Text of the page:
Observing the progress of the Indian art market from the outside one sees many parallels with other relatively new markets in recent memory. Often there is a surge of interest generated by rapidly rising levels of personal and corporate wealth, followed by irrational, ill-informed speculation, generating an overheated market which is always swiftly followed by a crash. Shock waves from this continue for several years until a second, more solid phase of activity resumes, with a graph pattern more like a range of hills than a jagged mountain range with peaks and precipices.
A mature art market contains many facets of activity, and it is very important that each sector is active for the whole to prosper. These include a strong and diverse collector base, motivated more by passion than profit and with multiple outlets for collectors to see and enjoy and learn about art. The commercial and public sectors need to operate side by side, with museums and galleries and art fairs and auction houses all active and flourishing.
And perhaps most importantly there needs to be a very broad spectrum of art and artists, both from home and from overseas, for collectors and enthusiasts to enjoy.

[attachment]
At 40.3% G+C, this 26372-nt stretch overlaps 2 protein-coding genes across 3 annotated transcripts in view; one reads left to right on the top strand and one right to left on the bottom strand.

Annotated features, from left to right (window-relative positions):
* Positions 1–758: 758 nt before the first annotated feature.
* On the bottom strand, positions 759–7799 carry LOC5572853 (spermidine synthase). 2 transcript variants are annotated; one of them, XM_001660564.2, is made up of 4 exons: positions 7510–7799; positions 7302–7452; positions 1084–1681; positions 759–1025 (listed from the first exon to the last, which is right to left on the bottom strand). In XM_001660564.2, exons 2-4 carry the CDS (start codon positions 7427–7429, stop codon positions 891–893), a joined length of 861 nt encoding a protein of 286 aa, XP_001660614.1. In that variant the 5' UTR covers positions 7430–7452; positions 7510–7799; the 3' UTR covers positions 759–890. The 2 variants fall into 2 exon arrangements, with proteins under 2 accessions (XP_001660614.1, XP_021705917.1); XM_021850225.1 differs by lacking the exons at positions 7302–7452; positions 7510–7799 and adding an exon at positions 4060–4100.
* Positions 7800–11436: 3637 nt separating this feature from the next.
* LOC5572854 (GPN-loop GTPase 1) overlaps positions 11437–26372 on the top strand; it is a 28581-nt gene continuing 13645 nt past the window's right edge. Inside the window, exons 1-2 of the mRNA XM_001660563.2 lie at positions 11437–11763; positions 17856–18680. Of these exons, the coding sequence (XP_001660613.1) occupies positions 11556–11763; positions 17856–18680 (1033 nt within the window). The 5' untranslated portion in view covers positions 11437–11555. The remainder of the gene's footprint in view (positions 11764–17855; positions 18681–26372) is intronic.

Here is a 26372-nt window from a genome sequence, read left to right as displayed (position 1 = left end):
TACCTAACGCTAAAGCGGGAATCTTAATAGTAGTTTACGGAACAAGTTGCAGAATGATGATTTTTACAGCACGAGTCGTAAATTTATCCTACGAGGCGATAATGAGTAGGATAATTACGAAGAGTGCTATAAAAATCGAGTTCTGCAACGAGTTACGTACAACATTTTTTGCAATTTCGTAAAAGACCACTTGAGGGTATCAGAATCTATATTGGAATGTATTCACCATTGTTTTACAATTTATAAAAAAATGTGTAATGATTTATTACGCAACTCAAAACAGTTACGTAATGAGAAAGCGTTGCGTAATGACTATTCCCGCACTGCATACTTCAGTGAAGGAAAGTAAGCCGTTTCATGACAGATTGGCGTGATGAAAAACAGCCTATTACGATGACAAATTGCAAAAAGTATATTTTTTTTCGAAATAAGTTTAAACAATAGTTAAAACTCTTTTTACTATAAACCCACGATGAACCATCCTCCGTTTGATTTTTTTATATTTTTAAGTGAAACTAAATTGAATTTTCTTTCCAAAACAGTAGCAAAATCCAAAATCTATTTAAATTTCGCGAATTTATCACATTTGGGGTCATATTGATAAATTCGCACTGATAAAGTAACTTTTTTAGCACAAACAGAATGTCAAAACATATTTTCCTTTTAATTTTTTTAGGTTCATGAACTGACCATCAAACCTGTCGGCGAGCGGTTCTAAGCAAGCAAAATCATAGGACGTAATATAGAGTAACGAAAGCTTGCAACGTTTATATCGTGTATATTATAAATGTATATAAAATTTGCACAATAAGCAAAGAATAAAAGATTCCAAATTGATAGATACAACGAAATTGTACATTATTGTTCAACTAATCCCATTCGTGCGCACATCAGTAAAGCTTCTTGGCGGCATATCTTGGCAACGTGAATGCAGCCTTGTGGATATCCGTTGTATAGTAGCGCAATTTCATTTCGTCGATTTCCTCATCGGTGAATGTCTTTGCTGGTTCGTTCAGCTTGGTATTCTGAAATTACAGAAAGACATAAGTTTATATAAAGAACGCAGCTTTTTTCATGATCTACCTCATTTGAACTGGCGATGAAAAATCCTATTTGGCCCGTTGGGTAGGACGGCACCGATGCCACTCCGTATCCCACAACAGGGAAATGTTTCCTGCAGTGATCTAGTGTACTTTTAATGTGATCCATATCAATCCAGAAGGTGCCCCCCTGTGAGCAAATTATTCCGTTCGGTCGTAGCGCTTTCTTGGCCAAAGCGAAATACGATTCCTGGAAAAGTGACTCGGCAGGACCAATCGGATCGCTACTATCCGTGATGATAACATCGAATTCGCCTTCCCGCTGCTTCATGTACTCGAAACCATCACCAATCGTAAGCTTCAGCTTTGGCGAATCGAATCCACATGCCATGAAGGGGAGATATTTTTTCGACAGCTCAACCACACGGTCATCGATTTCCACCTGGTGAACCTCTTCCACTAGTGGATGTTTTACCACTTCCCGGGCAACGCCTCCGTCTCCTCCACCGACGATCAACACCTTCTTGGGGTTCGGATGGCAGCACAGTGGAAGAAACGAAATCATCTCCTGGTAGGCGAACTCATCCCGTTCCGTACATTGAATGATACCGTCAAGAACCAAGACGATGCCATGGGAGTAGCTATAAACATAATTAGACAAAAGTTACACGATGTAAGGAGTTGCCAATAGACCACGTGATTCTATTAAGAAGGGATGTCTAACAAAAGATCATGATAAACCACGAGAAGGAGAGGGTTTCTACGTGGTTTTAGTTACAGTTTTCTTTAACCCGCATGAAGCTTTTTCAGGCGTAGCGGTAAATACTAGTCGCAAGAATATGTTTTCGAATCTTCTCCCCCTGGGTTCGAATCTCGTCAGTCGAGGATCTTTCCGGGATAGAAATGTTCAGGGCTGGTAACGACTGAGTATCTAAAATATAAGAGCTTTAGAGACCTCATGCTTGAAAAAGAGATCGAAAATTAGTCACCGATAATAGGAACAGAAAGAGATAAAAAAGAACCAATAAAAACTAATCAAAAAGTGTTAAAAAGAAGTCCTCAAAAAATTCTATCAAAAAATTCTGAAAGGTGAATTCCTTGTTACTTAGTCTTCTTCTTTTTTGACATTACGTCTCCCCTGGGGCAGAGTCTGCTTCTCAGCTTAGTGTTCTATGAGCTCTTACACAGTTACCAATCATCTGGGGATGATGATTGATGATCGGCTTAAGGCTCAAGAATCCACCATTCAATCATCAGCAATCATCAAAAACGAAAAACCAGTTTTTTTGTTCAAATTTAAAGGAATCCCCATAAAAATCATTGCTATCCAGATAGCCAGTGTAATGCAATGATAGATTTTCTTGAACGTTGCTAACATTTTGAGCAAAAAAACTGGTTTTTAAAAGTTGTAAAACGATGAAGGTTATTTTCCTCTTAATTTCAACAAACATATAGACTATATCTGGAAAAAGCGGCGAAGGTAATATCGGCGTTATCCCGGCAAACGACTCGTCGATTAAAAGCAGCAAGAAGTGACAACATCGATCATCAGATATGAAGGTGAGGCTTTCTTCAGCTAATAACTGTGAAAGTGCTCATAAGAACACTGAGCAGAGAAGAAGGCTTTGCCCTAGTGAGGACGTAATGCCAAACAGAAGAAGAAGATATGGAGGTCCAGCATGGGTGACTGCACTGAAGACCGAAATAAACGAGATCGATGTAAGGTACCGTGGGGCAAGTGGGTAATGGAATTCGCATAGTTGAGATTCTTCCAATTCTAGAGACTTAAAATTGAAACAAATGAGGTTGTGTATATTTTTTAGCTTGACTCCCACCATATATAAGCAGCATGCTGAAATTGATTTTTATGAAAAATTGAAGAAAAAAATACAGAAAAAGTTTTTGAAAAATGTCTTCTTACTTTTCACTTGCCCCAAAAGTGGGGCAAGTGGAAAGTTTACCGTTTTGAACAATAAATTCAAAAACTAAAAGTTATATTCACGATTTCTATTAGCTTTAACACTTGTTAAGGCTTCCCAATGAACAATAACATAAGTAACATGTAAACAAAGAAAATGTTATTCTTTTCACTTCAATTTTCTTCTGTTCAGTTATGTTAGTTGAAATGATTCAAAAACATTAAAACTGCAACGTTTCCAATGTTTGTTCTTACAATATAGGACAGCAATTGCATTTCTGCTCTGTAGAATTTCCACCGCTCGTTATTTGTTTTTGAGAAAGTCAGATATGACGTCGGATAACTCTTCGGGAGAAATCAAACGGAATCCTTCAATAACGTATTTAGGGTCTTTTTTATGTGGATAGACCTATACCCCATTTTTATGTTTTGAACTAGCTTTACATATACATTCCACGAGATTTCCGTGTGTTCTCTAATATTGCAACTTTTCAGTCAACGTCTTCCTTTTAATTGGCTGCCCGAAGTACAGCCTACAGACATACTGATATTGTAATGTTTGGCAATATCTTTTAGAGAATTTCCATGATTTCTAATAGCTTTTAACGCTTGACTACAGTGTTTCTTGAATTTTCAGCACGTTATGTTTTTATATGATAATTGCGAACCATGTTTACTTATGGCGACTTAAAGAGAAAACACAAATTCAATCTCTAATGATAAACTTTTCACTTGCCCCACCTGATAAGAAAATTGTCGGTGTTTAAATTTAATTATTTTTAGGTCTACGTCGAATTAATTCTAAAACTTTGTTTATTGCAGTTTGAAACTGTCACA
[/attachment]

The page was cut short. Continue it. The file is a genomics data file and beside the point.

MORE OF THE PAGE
Right now India falls well short in these areas, proportionately there are very few public museums and art galleries, very little non-Indian art to be seen or traded and a general lack of confidence in the sustainability of the sector. I am sure this will change soon, and when the market takes off it will do so quickly, sadly in part motivated again by speculation but also boosted by an increasing number of serious private collections. The private sector needs to play its part with gallery owners prepared to take risks and put on major world class shows, the public sector also needs to step up, with bigger and better exhibition spaces showing international art of the highest quality. If that happens the public will respond for sure, the sooner the better for what should be and could be one of the world’s most important art markets.